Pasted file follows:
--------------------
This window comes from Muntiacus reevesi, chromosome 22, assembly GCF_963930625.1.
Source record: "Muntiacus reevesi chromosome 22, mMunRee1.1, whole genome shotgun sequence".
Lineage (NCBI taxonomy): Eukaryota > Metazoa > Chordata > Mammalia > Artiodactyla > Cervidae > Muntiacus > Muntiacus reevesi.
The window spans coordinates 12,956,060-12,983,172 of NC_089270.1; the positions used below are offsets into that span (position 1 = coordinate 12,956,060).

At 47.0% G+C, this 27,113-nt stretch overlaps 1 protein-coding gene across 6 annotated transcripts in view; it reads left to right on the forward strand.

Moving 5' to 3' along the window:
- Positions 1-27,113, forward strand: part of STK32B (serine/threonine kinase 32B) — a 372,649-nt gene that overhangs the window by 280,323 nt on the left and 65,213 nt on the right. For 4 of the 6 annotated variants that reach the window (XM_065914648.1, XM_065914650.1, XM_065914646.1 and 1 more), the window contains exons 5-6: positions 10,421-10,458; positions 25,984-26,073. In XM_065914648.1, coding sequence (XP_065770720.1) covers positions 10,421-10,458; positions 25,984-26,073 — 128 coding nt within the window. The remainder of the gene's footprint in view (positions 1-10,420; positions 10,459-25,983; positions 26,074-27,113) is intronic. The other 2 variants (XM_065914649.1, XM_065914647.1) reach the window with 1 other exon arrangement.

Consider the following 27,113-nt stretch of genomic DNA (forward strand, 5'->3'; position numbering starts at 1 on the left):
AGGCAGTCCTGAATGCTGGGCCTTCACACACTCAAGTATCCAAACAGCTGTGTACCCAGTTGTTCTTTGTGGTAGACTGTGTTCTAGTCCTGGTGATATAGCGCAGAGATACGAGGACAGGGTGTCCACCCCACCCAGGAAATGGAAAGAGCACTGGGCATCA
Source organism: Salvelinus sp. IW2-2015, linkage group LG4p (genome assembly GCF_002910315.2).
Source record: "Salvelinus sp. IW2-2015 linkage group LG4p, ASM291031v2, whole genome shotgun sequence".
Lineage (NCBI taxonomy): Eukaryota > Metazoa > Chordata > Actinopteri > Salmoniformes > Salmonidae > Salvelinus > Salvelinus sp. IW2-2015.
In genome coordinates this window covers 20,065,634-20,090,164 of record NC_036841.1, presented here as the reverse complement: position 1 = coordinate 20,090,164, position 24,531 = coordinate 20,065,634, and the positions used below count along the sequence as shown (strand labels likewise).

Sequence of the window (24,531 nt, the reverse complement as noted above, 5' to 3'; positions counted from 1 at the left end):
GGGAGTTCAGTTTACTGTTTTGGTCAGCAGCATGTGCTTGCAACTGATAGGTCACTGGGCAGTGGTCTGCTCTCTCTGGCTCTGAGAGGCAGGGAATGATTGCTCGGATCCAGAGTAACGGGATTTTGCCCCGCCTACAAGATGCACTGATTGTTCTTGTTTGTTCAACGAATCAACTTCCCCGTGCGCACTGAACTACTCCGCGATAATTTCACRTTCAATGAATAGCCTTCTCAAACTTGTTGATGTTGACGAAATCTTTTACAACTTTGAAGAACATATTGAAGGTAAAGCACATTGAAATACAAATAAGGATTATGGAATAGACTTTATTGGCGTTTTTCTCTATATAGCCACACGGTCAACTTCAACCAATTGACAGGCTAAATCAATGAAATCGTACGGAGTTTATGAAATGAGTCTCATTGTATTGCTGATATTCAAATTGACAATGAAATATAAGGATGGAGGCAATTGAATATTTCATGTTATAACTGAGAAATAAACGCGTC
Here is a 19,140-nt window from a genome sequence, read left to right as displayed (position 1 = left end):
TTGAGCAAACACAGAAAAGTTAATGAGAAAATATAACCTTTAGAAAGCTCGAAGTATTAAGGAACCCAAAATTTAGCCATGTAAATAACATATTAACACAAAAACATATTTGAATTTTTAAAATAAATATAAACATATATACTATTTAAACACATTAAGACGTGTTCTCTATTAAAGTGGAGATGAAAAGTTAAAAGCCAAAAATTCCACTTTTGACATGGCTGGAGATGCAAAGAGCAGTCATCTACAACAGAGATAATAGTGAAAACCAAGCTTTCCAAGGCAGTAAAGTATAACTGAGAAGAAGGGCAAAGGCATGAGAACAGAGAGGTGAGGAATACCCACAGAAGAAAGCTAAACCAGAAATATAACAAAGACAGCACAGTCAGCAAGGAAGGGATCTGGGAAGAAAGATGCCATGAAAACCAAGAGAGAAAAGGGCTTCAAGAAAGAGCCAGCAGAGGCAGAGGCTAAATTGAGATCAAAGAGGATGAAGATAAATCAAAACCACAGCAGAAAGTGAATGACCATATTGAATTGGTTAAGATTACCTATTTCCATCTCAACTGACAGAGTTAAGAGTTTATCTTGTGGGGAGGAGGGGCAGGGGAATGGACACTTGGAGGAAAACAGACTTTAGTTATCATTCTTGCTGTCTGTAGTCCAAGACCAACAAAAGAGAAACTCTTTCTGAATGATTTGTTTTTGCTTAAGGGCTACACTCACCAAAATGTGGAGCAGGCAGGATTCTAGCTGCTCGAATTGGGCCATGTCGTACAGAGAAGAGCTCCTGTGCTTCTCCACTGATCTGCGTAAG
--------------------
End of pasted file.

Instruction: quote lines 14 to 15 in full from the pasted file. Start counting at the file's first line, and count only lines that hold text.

Sequence of the window (24,531 nt, the reverse complement as noted above, 5' to 3'; positions counted from 1 at the left end):
GGGAGTTCAGTTTACTGTTTTGGTCAGCAGCATGTGCTTGCAACTGATAGGTCACTGGGCAGTGGTCTGCTCTCTCTGGCTCTGAGAGGCAGGGAATGATTGCTCGGATCCAGAGTAACGGGATTTTGCCCCGCCTACAAGATGCACTGATTGTTCTTGTTTGTTCAACGAATCAACTTCCCCGTGCGCACTGAACTACTCCGCGATAATTTCACRTTCAATGAATAGCCTTCTCAAACTTGTTGATGTTGACGAAATCTTTTACAACTTTGAAGAACATATTGAAGGTAAAGCACATTGAAATACAAATAAGGATTATGGAATAGACTTTATTGGCGTTTTTCTCTATATAGCCACACGGTCAACTTCAACCAATTGACAGGCTAAATCAATGAAATCGTACGGAGTTTATGAAATGAGTCTCATTGTATTGCTGATATTCAAATTGACAATGAAATATAAGGATGGAGGCAATTGAATATTTCATGTTATAACTGAGAAATAAACGCGTC